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The importance of prostate cancer screening

Dr. J. Brantley Thrasher is professor, the William L. Valk Chair of Urology, and the co-director of Operative Services at the University of Kansas Medical Center in Kansas City, Kan. Dr. Thrasher is involved in both basic science and clinical research in the development of new diagnostic techniques and treatments for prostate, bladder, and kidney cancer. He is the principal investigator on numerous clinical and laboratory research protocols. Additionally, he is currently a co-investigator or collaborator in research funded by the Centers for Disease Control and Prevention and the Department of Defense.

Dr. Thrasher stresses that, although research trials in Europe and America have produced conflicting findings, PSA screening should be the starting point for most men.

"A 65-year-old doctor came to see me for his first PSA screening, and it showed that he had a very aggressive cancer," Thrasher said. "He had not been screened sooner because he'd heard it wasn't accurate or useful. If he'd been screened starting when he was about 40, there's a 25-year window in which we could have been watching, diagnosing, and treating."

According to Thrasher, "PSA screening is very, very important. It deserves at least a discussion with every man and his physician. Men ignore the screening to their own detriment."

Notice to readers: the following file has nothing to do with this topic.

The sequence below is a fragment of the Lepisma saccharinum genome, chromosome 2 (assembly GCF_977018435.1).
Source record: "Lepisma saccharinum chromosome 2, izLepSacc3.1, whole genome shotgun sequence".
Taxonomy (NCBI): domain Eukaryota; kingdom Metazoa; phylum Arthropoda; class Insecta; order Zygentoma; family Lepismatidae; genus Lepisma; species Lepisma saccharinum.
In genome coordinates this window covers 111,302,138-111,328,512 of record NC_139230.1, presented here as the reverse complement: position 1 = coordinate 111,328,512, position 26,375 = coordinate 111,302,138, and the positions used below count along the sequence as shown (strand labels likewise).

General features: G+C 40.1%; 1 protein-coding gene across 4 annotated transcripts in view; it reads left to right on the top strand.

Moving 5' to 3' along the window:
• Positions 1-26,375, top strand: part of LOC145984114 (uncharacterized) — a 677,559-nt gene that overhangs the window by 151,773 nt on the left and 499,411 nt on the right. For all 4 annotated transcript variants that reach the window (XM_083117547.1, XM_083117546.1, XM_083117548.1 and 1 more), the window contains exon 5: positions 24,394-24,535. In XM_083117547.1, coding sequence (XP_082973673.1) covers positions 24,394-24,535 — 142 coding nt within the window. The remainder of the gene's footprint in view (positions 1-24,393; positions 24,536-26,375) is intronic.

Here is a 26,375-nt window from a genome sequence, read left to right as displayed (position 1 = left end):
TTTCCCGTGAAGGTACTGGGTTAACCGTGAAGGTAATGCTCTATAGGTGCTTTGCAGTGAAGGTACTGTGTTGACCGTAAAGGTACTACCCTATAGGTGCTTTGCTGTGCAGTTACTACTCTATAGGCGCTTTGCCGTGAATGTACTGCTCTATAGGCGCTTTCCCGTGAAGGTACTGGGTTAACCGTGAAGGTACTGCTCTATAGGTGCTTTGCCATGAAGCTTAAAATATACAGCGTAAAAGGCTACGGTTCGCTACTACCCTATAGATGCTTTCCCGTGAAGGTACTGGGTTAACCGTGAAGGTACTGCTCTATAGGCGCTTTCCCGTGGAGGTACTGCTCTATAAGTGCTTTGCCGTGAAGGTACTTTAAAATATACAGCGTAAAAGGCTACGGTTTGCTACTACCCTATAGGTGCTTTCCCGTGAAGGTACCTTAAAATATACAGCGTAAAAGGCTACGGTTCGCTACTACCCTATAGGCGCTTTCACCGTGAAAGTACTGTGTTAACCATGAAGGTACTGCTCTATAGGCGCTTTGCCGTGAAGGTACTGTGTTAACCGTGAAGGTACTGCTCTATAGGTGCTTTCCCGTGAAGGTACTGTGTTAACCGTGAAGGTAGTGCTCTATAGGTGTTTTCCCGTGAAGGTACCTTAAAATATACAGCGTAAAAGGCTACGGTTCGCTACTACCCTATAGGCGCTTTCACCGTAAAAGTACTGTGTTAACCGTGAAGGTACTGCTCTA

He acknowledges that some over-treating has occurred following positive PSA screens, but he stresses that over-treating and over-diagnosing are entirely different issues. The screening, he says, can open up thoughtful discussions about whether to treat or watch, based on the man's risk factors (age, race, weight, family history), the PSA numbers, and the speed with which the numbers may be rising. A positive PSA does not have to mean overly aggressive treatment—and it's much riskier to avoid the screening altogether.

Thrasher also points out that men are fortunate to have a blood serum diagnostic for prostate cancer.

"The PSA is the best serum marker we've ever had and an excellent screening tool," he said. "Most cancers don't even have one that can alert us to the presence of cancer early on."

To back up that statement, he points out that since PSA screening began around 1988, there has been more than a 30 percent drop in deaths from prostate cancer. His recommendation mirrors that of the new prostate cancer screening guidelines that were just issued: Men should get a baseline PSA screen at age 40.